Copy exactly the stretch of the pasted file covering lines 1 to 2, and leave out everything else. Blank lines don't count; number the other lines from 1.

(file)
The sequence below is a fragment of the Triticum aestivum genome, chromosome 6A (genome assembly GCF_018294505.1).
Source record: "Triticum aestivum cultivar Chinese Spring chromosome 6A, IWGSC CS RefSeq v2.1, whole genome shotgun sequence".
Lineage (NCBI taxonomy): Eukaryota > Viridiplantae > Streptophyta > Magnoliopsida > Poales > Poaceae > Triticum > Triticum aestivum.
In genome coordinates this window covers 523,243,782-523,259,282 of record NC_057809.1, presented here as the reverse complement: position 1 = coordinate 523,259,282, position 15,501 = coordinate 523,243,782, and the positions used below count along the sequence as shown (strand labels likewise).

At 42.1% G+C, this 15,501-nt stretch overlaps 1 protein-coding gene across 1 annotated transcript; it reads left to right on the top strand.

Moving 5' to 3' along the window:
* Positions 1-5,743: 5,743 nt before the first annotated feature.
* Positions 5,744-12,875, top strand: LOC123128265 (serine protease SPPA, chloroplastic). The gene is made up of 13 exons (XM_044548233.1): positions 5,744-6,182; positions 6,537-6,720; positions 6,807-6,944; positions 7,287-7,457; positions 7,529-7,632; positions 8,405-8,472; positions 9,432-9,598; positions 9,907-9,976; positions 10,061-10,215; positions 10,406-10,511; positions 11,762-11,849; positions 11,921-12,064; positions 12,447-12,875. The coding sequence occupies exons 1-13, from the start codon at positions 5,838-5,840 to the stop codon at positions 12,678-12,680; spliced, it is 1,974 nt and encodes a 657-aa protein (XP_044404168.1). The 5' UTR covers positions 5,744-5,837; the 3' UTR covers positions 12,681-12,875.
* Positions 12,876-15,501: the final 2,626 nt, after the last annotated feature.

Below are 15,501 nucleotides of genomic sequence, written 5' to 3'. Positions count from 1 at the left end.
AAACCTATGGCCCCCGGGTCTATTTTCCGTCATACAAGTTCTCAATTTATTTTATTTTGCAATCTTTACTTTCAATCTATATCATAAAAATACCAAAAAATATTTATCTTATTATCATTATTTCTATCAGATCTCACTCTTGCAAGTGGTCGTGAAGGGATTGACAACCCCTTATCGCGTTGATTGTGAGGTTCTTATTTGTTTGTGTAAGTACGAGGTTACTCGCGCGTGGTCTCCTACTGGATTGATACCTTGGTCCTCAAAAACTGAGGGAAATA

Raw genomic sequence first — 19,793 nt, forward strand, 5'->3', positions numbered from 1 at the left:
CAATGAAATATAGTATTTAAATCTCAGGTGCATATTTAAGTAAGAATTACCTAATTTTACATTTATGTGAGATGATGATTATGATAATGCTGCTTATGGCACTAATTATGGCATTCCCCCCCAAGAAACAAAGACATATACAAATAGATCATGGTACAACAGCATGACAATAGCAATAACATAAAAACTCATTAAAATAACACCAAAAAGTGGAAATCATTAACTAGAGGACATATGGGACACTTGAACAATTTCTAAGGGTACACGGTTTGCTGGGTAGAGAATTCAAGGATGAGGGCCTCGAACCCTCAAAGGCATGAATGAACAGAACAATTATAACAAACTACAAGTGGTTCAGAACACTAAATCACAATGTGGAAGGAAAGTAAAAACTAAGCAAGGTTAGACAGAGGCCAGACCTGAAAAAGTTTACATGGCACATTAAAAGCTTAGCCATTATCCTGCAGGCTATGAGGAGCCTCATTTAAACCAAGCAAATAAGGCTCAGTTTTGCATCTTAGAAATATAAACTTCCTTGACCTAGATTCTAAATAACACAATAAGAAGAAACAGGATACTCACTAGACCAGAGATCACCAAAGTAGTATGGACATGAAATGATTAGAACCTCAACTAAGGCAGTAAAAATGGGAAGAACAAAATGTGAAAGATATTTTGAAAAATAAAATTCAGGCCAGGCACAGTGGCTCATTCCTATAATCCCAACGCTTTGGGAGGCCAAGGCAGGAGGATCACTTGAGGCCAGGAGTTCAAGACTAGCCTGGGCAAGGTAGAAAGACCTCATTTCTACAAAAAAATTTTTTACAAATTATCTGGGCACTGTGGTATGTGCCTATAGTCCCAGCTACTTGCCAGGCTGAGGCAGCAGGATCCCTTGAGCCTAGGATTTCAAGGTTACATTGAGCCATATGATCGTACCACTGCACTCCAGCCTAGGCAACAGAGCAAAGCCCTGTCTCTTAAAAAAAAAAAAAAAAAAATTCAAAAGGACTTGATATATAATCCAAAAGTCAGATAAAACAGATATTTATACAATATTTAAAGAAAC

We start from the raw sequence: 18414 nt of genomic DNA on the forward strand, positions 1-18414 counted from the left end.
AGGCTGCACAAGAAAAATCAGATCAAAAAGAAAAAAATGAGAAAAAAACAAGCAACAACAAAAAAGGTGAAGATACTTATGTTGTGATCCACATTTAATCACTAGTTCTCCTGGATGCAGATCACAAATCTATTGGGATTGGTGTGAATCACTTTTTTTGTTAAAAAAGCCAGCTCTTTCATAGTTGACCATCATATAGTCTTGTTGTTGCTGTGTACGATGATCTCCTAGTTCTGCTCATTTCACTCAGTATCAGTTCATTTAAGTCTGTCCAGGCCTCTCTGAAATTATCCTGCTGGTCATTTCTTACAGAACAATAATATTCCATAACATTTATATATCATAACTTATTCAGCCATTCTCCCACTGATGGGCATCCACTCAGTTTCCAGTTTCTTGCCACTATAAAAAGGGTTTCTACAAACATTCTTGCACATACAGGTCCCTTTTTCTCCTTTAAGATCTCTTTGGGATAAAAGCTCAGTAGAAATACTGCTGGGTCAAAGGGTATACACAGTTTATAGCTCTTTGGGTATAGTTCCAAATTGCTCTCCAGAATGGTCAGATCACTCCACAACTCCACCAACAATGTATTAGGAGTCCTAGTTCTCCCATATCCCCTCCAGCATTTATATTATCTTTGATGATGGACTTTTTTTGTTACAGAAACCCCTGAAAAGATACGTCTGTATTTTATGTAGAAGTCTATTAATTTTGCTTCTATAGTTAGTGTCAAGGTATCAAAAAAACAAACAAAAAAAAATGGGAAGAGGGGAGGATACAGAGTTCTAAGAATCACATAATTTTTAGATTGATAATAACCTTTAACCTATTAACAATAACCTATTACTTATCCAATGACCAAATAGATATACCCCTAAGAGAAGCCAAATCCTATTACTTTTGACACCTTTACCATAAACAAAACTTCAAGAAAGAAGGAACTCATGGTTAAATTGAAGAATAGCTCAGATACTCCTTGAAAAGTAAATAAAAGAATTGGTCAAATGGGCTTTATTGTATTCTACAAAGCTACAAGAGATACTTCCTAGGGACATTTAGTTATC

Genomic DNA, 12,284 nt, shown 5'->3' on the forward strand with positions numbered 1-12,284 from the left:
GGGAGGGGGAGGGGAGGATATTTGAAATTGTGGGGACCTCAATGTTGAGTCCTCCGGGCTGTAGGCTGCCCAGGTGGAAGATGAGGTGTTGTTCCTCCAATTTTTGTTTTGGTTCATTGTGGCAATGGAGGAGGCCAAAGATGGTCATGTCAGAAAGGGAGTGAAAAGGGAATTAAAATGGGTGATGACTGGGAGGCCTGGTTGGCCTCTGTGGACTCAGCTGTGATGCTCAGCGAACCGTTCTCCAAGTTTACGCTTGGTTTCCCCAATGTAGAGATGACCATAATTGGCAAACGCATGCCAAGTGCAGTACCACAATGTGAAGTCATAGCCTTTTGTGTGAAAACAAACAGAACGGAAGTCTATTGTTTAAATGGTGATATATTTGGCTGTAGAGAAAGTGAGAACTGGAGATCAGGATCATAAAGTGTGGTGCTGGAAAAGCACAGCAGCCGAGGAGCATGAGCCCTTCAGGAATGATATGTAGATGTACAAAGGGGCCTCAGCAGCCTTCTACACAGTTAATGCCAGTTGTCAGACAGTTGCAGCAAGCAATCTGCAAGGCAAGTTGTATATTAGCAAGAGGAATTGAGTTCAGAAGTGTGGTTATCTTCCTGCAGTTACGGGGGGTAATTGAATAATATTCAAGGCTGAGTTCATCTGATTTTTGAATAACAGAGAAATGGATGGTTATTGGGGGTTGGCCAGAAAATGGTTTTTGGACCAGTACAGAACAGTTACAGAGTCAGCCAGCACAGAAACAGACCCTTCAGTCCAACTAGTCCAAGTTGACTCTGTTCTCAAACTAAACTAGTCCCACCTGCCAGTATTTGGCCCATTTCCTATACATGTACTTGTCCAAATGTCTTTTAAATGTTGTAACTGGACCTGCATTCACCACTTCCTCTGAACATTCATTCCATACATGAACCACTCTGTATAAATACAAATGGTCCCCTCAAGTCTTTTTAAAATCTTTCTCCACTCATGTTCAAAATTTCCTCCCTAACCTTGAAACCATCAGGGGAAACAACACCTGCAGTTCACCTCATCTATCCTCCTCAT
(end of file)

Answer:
The sequence below is a fragment of the Triticum aestivum genome, chromosome 6A (genome assembly GCF_018294505.1).
Source record: "Triticum aestivum cultivar Chinese Spring chromosome 6A, IWGSC CS RefSeq v2.1, whole genome shotgun sequence".